Hollande: No military solution to Karabakh conflict
- 25 April 2017
There is no military solution to the Nagorno-Karabakh conflict, President of France Francois Hollande said at an event commemorating the 102nd anniversary of the so-called “Armenian genocide,” APA reported citing 1in.am.
“The conflict claims the lives of young people every year. The conflict has recently escalated, clashes began to occur more often,” said the French president. “The parties have been negotiating for more than 23 years, but we need to find a solution since the status quo is unacceptable. There is no military solution to the conflict.”
Recalling France’s involvement in the negotiation process, Hollande stressed that France, as an OSCE Minsk Group co-chairing country, is striving to find a solution to the conflict.
The Nagorno-Karabakh conflict entered its modern phase when the Armenian SRR made territorial claims against the Azerbaijani SSR in 1988.
A fierce war broke out between Azerbaijan and Armenia over the Nagorno-Karabakh region of Azerbaijan. As a result of the war, Armenian armed forces occupied some 20 percent of Azerbaijani territory which includes Nagorno-Karabakh and seven adjacent districts (Lachin, Kalbajar, Aghdam, Fuzuli, Jabrayil, Gubadli and Zangilan), and over a million Azerbaijanis became refugees and internally displaced people.
The military operations finally came to an end when Azerbaijan and Armenia signed a ceasefire agreement in Bishkek in 1994.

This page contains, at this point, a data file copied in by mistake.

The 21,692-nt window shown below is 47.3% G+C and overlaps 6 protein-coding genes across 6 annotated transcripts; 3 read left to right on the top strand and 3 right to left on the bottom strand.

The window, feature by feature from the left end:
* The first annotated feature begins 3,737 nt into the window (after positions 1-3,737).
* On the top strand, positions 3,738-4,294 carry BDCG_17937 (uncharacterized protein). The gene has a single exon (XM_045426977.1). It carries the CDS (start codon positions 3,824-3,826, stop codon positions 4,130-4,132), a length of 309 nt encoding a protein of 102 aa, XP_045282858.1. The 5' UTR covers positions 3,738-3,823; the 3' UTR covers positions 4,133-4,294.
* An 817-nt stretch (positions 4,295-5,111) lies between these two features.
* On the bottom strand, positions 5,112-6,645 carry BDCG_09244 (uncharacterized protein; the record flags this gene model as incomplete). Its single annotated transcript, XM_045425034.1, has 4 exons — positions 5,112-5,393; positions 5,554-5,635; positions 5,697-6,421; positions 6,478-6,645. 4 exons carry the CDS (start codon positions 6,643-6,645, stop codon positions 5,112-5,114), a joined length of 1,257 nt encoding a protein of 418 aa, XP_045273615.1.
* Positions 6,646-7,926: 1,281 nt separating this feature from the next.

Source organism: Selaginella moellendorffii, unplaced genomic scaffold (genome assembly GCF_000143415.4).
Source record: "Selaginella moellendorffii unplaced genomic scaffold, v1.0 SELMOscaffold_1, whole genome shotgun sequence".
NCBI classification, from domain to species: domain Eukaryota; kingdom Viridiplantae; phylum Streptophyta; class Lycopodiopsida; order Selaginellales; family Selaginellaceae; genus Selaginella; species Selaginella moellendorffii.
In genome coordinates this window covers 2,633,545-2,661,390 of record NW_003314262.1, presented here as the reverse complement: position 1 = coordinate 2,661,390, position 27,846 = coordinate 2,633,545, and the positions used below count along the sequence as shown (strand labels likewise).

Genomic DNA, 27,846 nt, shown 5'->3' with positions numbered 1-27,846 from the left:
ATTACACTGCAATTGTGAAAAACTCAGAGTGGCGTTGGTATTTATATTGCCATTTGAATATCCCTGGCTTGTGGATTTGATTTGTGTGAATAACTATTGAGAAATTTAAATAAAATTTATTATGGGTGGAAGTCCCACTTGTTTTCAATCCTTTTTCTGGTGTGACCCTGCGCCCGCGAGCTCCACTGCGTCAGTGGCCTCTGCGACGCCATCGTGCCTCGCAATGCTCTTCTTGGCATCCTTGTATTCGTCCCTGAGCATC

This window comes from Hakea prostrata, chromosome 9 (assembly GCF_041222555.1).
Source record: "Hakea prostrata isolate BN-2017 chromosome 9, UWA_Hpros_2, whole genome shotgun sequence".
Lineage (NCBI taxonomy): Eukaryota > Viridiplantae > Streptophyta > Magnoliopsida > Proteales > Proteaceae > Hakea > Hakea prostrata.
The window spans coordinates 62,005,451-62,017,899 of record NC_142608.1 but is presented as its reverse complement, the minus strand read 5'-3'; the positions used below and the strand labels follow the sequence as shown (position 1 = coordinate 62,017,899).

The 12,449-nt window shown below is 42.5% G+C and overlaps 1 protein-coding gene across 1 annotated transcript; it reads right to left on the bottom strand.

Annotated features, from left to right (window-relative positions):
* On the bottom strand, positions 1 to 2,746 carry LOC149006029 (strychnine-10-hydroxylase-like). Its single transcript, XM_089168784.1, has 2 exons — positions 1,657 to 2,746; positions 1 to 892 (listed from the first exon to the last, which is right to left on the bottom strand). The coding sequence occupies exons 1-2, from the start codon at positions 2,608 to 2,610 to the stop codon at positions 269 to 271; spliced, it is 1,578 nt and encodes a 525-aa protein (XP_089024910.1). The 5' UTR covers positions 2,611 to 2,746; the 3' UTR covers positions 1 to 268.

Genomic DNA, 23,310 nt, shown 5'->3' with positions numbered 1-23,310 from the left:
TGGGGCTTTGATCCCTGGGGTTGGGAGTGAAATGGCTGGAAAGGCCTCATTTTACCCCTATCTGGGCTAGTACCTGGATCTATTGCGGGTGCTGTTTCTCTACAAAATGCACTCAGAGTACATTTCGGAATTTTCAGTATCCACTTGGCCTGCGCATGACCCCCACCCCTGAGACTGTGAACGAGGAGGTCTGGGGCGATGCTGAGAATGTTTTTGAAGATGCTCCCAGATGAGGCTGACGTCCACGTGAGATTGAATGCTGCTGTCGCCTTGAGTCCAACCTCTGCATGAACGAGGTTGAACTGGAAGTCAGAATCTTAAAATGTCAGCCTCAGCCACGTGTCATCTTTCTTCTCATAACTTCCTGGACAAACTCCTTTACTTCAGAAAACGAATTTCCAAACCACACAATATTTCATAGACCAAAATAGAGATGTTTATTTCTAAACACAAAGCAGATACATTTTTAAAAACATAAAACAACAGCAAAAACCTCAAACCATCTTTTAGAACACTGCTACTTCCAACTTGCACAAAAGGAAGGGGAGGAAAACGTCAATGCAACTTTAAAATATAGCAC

Dealing with the settlement of the Nagorno-Karabakh conflict is the OSCE Minsk Group, which was created after the meeting of the CSCE (OSCE after the Budapest summit held in December 1994) Ministerial Council in Helsinki on 24 March 1992. The Group’s members include Azerbaijan, Armenia, Russia, the United States, France, Italy, Germany, Turkey, Belarus, Finland and Sweden.
Besides, the OSCE Minsk Group has a co-chairmanship institution, comprised of Russian, the US and French co-chairs, which began operating in 1996.
Resolutions 822, 853, 874 and 884 of the UN Security Council, which were passed in short intervals in 1993, and other resolutions adopted by the UN General Assembly, PACE, OSCE, OIC, and other organizations require Armenia to unconditionally withdraw its troops from Nagorno-Karabakh.